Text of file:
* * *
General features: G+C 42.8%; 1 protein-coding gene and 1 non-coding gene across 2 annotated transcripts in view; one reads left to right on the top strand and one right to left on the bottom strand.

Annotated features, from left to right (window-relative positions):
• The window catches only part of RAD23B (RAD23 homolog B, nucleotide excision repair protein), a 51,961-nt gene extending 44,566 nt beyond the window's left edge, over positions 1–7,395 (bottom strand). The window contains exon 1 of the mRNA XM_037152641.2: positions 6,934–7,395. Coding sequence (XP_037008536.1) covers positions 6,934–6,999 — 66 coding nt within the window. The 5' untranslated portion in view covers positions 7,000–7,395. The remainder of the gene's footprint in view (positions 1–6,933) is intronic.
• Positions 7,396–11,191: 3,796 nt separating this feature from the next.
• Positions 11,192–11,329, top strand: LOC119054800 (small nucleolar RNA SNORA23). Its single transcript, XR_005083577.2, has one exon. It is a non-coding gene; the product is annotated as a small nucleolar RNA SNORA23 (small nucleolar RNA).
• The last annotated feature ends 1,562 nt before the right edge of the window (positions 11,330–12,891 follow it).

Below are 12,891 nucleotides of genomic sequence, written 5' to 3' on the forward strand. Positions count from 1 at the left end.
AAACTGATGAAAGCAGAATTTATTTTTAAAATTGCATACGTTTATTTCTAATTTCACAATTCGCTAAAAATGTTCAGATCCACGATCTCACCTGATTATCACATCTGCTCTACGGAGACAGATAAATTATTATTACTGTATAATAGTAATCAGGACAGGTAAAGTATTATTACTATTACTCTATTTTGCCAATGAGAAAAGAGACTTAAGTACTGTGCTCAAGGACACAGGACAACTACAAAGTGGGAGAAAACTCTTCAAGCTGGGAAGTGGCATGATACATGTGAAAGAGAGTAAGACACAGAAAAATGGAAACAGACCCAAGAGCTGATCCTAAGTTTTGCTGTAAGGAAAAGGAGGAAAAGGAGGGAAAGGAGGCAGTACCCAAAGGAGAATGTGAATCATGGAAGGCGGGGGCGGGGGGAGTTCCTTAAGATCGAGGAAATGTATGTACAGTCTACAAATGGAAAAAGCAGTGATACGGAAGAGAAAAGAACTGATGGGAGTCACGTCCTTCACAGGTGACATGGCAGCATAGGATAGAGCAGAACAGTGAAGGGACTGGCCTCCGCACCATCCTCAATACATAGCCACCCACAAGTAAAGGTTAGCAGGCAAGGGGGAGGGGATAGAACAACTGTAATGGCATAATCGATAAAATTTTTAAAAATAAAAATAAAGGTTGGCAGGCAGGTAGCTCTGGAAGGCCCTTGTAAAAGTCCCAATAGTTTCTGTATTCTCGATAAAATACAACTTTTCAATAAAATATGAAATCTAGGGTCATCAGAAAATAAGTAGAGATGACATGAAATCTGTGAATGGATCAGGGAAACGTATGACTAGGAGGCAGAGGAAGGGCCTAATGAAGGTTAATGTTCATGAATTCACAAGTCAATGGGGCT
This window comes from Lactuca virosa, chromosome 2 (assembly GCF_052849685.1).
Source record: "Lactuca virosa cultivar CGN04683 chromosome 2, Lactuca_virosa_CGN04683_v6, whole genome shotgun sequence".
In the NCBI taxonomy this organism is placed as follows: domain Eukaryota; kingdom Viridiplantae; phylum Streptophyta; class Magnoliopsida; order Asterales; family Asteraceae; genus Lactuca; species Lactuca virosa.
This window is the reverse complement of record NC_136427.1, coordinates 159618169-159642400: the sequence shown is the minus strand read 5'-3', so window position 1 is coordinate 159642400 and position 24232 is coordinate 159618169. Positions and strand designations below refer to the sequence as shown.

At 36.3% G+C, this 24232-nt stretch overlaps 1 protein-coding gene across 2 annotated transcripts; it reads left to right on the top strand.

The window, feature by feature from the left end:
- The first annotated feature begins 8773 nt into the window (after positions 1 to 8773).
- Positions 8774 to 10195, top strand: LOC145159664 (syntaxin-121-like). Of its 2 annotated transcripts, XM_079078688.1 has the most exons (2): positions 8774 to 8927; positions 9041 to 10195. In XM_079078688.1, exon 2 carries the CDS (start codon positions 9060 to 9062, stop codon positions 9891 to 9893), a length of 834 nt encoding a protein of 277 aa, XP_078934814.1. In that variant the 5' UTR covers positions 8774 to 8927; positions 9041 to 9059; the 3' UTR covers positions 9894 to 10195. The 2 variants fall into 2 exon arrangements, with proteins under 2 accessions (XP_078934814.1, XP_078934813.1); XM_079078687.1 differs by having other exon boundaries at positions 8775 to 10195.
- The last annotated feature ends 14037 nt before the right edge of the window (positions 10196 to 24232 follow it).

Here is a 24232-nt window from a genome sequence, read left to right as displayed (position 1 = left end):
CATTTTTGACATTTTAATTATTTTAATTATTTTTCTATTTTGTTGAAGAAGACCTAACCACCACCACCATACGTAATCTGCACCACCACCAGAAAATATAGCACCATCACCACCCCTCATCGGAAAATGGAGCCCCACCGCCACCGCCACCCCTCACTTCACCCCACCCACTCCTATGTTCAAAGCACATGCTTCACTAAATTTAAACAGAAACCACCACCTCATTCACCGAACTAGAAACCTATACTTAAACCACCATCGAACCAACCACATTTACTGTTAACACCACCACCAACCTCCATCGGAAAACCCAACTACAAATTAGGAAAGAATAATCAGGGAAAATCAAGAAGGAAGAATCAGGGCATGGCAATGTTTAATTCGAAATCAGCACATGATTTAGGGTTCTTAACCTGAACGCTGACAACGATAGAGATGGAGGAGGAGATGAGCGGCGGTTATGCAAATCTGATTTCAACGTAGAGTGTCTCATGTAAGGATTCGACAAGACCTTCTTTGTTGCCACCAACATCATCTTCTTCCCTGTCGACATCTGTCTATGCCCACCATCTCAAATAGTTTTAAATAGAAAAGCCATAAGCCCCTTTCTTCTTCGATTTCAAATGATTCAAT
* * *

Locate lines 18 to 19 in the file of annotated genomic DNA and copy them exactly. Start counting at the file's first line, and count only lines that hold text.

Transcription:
Here is a 24232-nt window from a genome sequence, read left to right as displayed (position 1 = left end):
CATTTTTGACATTTTAATTATTTTAATTATTTTTCTATTTTGTTGAAGAAGACCTAACCACCACCACCATACGTAATCTGCACCACCACCAGAAAATATAGCACCATCACCACCCCTCATCGGAAAATGGAGCCCCACCGCCACCGCCACCCCTCACTTCACCCCACCCACTCCTATGTTCAAAGCACATGCTTCACTAAATTTAAACAGAAACCACCACCTCATTCACCGAACTAGAAACCTATACTTAAACCACCATCGAACCAACCACATTTACTGTTAACACCACCACCAACCTCCATCGGAAAACCCAACTACAAATTAGGAAAGAATAATCAGGGAAAATCAAGAAGGAAGAATCAGGGCATGGCAATGTTTAATTCGAAATCAGCACATGATTTAGGGTTCTTAACCTGAACGCTGACAACGATAGAGATGGAGGAGGAGATGAGCGGCGGTTATGCAAATCTGATTTCAACGTAGAGTGTCTCATGTAAGGATTCGACAAGACCTTCTTTGTTGCCACCAACATCATCTTCTTCCCTGTCGACATCTGTCTATGCCCACCATCTCAAATAGTTTTAAATAGAAAAGCCATAAGCCCCTTTCTTCTTCGATTTCAAATGATTCAAT